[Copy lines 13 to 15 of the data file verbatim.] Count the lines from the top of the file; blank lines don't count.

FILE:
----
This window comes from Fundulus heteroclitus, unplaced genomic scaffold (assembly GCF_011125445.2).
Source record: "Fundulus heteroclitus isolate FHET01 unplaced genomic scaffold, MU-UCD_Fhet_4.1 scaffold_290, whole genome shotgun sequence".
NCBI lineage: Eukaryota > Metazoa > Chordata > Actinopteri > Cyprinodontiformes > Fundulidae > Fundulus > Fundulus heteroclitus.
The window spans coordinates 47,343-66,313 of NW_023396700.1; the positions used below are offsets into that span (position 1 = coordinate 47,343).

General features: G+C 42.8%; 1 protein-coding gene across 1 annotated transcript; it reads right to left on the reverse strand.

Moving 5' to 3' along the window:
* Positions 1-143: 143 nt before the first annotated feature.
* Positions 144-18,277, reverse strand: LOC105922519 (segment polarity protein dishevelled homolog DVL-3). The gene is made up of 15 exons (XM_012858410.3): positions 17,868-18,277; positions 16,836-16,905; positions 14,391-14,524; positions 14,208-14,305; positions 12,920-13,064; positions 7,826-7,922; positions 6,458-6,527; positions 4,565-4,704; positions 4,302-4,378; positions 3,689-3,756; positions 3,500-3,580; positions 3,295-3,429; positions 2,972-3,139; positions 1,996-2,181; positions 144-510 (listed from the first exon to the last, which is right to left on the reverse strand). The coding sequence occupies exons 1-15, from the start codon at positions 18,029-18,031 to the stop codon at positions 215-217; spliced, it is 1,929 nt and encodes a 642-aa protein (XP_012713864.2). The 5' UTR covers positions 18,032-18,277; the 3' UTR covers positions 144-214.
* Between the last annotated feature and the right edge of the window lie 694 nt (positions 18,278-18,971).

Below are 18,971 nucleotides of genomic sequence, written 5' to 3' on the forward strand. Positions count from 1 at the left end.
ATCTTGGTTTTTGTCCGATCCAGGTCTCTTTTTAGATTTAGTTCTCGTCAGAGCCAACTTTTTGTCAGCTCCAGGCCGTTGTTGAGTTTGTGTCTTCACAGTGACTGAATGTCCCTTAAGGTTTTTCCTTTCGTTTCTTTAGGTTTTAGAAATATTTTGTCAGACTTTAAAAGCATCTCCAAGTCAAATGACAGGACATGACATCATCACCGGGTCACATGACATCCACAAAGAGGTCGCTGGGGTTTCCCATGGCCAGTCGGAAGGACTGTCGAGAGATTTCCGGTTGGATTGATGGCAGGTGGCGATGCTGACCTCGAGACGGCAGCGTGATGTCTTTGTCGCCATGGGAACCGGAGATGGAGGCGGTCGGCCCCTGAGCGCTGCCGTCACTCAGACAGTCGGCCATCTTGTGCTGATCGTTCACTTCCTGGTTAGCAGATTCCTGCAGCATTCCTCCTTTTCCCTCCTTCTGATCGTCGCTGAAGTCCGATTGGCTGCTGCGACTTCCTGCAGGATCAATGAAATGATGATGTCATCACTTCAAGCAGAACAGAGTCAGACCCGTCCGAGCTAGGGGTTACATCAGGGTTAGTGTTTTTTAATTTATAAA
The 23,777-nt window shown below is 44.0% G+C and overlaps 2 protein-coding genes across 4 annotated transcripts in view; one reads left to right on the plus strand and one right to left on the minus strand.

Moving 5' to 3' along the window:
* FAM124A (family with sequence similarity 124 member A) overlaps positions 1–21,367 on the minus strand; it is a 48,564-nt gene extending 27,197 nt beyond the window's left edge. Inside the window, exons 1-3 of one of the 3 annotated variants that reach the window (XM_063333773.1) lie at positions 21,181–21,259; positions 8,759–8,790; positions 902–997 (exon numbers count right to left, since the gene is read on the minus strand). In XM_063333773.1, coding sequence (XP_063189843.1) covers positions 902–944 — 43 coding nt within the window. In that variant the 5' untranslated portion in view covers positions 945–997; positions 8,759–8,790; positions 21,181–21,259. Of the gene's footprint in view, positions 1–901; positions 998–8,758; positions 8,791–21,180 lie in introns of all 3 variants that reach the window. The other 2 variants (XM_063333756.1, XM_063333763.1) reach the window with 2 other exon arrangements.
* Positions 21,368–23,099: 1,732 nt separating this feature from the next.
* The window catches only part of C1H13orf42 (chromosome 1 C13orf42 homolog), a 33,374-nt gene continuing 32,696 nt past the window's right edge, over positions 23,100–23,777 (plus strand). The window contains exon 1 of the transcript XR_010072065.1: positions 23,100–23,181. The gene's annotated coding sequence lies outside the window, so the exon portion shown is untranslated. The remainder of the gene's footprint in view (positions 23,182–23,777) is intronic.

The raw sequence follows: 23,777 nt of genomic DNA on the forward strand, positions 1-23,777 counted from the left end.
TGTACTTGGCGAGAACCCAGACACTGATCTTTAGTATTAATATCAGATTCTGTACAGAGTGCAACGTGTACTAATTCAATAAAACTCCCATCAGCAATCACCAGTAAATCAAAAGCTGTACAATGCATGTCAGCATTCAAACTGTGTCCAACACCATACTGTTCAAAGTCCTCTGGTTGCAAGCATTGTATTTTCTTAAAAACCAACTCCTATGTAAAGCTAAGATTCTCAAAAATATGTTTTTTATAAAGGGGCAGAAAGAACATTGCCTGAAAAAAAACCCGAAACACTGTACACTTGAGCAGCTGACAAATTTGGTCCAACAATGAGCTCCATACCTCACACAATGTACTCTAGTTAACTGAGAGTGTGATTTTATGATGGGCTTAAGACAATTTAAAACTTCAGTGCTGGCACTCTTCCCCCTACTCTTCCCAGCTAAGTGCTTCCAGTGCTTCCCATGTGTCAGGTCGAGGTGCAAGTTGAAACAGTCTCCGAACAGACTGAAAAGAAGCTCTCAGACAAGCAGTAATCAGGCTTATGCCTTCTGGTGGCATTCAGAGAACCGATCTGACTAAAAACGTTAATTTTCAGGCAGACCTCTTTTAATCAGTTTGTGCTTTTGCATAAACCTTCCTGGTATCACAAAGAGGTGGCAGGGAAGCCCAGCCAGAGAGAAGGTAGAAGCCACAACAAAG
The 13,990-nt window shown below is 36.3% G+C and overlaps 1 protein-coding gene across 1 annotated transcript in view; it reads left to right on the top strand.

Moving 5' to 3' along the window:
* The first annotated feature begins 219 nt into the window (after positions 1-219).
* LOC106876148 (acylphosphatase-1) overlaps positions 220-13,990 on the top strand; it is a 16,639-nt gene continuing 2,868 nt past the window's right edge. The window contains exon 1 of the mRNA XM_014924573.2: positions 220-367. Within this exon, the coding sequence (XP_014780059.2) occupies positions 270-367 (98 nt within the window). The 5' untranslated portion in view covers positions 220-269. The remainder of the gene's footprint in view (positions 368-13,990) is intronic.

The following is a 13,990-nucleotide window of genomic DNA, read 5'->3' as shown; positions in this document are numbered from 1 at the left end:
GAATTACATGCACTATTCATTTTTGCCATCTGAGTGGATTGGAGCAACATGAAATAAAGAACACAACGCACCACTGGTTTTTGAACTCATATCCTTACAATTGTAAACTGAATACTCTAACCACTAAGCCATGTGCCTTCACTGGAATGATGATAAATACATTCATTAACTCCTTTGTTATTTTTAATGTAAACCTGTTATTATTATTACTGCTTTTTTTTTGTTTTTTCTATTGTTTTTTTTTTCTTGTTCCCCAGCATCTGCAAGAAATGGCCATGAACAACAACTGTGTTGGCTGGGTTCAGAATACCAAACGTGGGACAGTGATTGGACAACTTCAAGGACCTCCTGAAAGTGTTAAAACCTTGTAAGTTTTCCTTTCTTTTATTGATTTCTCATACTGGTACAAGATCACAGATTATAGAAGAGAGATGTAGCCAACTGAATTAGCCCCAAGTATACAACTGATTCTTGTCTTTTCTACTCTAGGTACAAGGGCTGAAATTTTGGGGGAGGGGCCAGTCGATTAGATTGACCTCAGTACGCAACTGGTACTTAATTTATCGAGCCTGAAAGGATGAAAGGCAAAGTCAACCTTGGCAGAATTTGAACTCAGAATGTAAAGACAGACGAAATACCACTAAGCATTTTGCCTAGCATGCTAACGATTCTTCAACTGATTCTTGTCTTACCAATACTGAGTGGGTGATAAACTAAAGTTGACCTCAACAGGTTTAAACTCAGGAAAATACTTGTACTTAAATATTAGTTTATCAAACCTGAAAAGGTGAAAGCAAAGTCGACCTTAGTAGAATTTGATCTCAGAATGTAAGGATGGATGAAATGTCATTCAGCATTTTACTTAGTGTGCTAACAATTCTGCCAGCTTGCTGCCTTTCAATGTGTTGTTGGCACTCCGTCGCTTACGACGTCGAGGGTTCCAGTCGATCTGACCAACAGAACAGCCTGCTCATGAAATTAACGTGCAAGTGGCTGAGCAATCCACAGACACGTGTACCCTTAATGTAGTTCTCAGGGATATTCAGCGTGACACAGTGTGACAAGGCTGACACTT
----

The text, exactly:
Moving 5' to 3' along the window:
* FAM124A (family with sequence similarity 124 member A) overlaps positions 1–21,367 on the minus strand; it is a 48,564-nt gene extending 27,197 nt beyond the window's left edge. Inside the window, exons 1-3 of one of the 3 annotated variants that reach the window (XM_063333773.1) lie at positions 21,181–21,259; positions 8,759–8,790; positions 902–997 (exon numbers count right to left, since the gene is read on the minus strand). In XM_063333773.1, coding sequence (XP_063189843.1) covers positions 902–944 — 43 coding nt within the window. In that variant the 5' untranslated portion in view covers positions 945–997; positions 8,759–8,790; positions 21,181–21,259. Of the gene's footprint in view, positions 1–901; positions 998–8,758; positions 8,791–21,180 lie in introns of all 3 variants that reach the window. The other 2 variants (XM_063333756.1, XM_063333763.1) reach the window with 2 other exon arrangements.
* Positions 21,368–23,099: 1,732 nt separating this feature from the next.